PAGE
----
The History and Magic of Hedebo Embroidery with Jette Roy Finlay-Heath


We all met up at Priory Hall on Monday 10 April 2017 for a fascinating talk on Hedebo, Danish Whitework, given to us by Jette Roy Finlay-Heath.

Jette took us on a quick tour of her homeland and explained that three hundred years ago, the farming people who lived in the Hedebo heathland area, just south of Copenhagen, grew flax, which they spun to produce their own linen. This was made into many embroidered items, including bonnets and collars.




Jette told us that she had been taught to sew by her mother and that to design a piece of whitework involves geometry, so that a mathematical mind is an asset. She explained that there are six different techniques involved in Hedebo, including counted threads, pulled thread work and needlelace.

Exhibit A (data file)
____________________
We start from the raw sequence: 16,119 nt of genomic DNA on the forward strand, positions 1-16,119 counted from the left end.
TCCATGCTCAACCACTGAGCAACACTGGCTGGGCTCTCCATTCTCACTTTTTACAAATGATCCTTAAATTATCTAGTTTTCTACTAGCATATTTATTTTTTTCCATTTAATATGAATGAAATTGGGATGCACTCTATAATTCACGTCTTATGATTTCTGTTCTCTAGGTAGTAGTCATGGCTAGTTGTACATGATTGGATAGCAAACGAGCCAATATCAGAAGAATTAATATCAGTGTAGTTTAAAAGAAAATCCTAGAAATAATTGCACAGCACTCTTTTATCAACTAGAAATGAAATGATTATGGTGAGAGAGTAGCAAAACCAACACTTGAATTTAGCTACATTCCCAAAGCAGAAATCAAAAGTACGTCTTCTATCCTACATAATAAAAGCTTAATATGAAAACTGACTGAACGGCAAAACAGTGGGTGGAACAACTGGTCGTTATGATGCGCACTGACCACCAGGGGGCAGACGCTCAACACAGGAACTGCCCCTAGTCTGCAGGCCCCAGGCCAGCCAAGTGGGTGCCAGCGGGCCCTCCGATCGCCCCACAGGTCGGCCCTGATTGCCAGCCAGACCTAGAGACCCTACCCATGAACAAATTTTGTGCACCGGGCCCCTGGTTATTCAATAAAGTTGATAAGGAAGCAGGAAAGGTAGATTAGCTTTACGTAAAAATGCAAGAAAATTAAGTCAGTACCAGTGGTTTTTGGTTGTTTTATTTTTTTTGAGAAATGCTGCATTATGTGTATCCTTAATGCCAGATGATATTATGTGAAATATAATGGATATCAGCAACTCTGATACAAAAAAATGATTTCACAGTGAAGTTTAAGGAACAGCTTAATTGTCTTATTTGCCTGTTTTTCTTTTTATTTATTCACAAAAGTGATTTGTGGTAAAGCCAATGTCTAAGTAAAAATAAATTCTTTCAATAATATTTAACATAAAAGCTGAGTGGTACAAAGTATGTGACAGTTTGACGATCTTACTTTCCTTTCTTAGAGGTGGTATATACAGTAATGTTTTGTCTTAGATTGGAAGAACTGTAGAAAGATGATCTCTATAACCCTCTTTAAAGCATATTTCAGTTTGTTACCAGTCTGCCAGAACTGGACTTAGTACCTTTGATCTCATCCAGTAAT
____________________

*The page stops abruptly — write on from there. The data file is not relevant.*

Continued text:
The techniques were developed over 300 years and it is quite possible nowadays to mix techniques up to create some amazing designs.





Jette told us that she has travelled to America, Canada and Newfoundland to teach Hedebo and that her husband Roy accompanies her on her overseas trips. She also used to teach at Urchfont Manor, which has now sadly closed.





Many thanks, Jette, for coming to visit us, we were all delighted to see your beautiful work and to listen to your talk on all things Danish!